The Delicate Balance of Technology Production

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In the July-August edition of The Technology Source (2000), Stephen Downes makes several comments about existing products that he terms "bad technology." These points deserve a [Delete.] response with an alternate point of view.  [Start new paragraph here.] Stephen criticizes word processors [Change to "word processing software"] (and Microsoft Word in particular) that do [Delete.] for not offering an all-inclusive dictionary for all of the world's languages and dialects (using Canadian English as an example).  I really don't think it is [Change to "This in not"] a matter of good technology or bad technology but the affordability of incorporating a given language set. Many languages have unique dialects, but a software manufacturer must make a decision about [Change to "evaluate"] the cost of developing separate language sets and decide which sets to include.  It [Change to "The expense"] is not simply the cost of including a "complete" dictionary (a fantasy since hundreds of new words are coined each year), but also of modifying all of the [Delete.] user interface objects to properly reflect the selected language choice—no small task.  It is even more [Delete.] unreasonable to expect a software company to include all of the specialized jargon of particular professional groups like architects, physicians, psychologists, etc., at least as part of the base product.  All technology is developed at a cost.  Often it is a delicate balance to produce a technology product with as many features as possible but still affordable to the vast majority of people.

Stephen also alludes to Microsoft's Office Assistant, the paperclip, as "bad technology.[Insert "To the contrary,"] the Office Assistant is Microsoft's commendable efforts [Change to "effort."] to offer users a Natural Language help system.  The field of [Delete.] Artificial intelligence and the development of [Delete.] intelligent agents to help users find and manage the vast amount of [Delete. This is redundant because of the word "flooding" later in the sentence.] information flooding our workspace each day is developing at a rapid pace.  The Office Assistant was one of the first attempts to incorporate some of this artificial intelligence into a mainstream work environment. Many large Web sites, including the popular "Ask Jeeves" search portal, are now using similar technology to develop their own [Delete.] virtual customer service representatives.  It is certainly easier to ask for help by typing (or asking with speech recognition software) your question than trying to [Delete.] by scanning an index of key words hoping you'll stumble across the section of the help index you need.  And if you don't like the paperclip character, there are others available.  I personally [Change to "Personally, I"] like "Rocky."  His friendly nature and wagging tail help to [Delete.] brighten an otherwise stressful day.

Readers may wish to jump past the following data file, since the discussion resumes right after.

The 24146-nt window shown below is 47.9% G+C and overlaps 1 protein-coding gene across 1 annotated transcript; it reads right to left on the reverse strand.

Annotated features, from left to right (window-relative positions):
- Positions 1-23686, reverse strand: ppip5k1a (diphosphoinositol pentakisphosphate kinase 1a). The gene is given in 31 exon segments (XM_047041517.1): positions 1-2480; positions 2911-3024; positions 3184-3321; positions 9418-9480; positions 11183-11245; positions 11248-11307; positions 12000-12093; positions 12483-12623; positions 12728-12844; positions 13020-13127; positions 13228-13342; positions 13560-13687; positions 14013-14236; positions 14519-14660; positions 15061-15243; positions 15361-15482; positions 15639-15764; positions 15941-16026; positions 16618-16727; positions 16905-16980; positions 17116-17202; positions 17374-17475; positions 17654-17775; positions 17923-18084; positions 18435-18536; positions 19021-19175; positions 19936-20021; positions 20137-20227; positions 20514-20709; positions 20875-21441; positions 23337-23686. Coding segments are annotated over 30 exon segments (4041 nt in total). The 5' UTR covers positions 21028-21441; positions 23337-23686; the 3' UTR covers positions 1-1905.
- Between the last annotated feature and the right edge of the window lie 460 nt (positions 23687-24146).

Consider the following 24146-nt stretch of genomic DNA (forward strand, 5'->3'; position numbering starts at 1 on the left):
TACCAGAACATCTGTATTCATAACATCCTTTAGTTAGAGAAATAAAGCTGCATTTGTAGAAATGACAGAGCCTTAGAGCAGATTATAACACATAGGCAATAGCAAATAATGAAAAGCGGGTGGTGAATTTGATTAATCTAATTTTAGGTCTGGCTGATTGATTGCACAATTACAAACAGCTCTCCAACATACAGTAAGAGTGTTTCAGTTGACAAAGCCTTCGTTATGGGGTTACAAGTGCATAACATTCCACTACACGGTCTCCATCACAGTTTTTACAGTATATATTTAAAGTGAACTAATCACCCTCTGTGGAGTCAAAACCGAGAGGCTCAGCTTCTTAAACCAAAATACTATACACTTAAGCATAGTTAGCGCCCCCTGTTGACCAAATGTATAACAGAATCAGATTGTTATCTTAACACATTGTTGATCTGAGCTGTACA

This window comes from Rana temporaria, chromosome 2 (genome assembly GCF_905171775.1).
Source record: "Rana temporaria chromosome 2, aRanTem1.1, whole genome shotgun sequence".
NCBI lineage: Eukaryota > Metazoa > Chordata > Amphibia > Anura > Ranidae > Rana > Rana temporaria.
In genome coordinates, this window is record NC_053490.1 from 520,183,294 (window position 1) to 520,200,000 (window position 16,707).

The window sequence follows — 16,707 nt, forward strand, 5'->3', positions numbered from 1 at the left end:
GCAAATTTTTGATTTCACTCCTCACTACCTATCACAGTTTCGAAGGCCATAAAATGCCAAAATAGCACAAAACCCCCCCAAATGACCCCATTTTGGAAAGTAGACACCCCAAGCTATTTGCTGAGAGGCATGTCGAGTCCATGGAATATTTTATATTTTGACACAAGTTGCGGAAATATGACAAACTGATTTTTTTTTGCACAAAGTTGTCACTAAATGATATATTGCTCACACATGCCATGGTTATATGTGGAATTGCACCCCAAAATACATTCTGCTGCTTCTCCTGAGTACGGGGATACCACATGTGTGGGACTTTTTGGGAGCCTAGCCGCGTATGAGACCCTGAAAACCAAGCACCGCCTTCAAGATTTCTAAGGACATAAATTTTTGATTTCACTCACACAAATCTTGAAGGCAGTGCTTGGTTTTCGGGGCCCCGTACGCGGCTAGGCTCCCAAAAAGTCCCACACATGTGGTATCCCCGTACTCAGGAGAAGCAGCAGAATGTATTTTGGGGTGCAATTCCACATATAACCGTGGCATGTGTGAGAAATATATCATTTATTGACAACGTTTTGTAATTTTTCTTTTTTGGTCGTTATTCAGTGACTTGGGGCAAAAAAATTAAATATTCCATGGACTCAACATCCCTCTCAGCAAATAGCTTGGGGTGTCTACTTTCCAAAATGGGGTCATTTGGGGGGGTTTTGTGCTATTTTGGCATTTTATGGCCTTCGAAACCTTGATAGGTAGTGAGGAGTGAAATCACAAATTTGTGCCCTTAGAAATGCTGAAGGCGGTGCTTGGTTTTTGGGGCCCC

Downes, S. (2000, July/August). Nine rules for good technology. The Technology Source. Retrieved Day month 2000 from the World Wide Web: